Cassettes and Catharsis: Sego End North American Tour With Big Velour Show
“Mrs. Doubtfire.” “Phonics.” “A Goofy Movie.” What video cassettes were lying around your entertainment center growing up? Singer and guitarist Spencer Petersen of Sego likes watching the audience mull that question.
When the band capped off their second North American tour of 2018 at Velour last Saturday, Sept. 3, they performed in front of a backdrop of 850 real VHS tapes, strung together like a massive quilt, as well as a few small blankets hanging under the marquee outside.
“It was interesting watching people stare intently at the cassettes … making a mental list of which they’d seen and where they were when they saw it,” Petersen said after the show. “[We were] not trying to blow anyone’s mind, but it was cool seeing people interact with it.”
Also helping them recreate that childhood feeling was a TV resting on stage left showing old NBA basketball highlights. “As much as possible, we like to create a slightly less typical environment for our shows,” Petersen added.
Taking into account Sego’s sound, the nostalgia play certainly jives. Their brand of indie pop blends modern production with 80s-style electronic flourishes. The nuances make for good headphone listening while the big beats seem retrofitted for a live audience.
Saturday’s audience could certainly attest. By the time the thumping bass and atonal guitar kicked in on “20 Years Tall”, a setlist mainstay which they played third, the crowd’s energy reached a fever pitch and didn’t let up until the lights came up.
A portion of Sego’s cassette-themed decor hangs under the marquee on Saturday, September 3, at Velour Live Music Gallery.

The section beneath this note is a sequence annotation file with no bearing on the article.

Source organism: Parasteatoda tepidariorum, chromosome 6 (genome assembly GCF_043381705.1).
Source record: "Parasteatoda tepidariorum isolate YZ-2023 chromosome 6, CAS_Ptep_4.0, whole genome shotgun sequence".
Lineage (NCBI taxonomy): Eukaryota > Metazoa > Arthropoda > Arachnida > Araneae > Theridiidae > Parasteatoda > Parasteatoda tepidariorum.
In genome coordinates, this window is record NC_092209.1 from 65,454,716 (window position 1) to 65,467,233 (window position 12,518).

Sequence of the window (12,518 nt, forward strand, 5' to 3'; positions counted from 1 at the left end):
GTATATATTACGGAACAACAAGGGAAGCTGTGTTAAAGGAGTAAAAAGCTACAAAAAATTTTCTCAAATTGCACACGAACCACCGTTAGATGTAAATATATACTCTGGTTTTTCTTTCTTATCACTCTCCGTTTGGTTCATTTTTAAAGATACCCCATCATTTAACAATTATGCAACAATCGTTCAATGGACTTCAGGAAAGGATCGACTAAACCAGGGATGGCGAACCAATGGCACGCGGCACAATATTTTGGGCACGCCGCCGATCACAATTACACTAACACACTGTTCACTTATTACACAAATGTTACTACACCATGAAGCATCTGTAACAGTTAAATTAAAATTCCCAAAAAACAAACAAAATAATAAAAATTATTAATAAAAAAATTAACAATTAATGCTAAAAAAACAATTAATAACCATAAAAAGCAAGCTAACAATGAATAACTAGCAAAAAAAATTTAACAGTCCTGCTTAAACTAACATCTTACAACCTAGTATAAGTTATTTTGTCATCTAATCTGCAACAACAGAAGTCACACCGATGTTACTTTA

Sego has spent years cultivating a following in Utah, and it showed in the positive turnout. Petersen and his full-time bandmate, Thomas Carroll, cut their teeth in the Provo scene alongside Neon Trees, Fictionist and others. They started Sego in 2014 and, even after relocating to an old pasta factory in Los Angeles, have continued to play Velour, the Rooftop Concert Series and other events in the Beehive State ever since.
“[Utah is a] very complex place, but it somehow happens to be the perfect storm for rock shows,” Petersen said. “I tell people everywhere we go that there is something special about doing shows in Utah and especially Provo.
Lily Laren, a recent UVU graduate who came out from Millcreek for the show, said she discovered them at 2016’s Timpanogos Music Festival at UVU, where she was drawn to what she saw as “originality”. She hasn’t missed a Utah gig since.
“I was like, ‘Man, I’ve never heard anything like this,’ Laren said. “It was just a total original. You just lose yourself in the beat.”
Sego shared the bill with old friends — Pinguin Mofex, an elusive noise rock outfit, and Kasadoom, fronted by an old friend of Sego in their debut live performance.
Toward the end of Pinguin Mofex’s set, lead singer Nate Pyfer (who is also a teacher at UVU in the digital audio department) announced an all-night party at the venue. The audience got the message — this was an event, not just a show, something Petersen hoped would get across. Their recent tour included multiple car issues and what Peterson describes as a “major accident” in New Mexico.
“The Provo show was definitely on the horizon pulling us through,” Petersen said. “[It] felt very cathartic.”
Photo Credit: Robby Poffenberger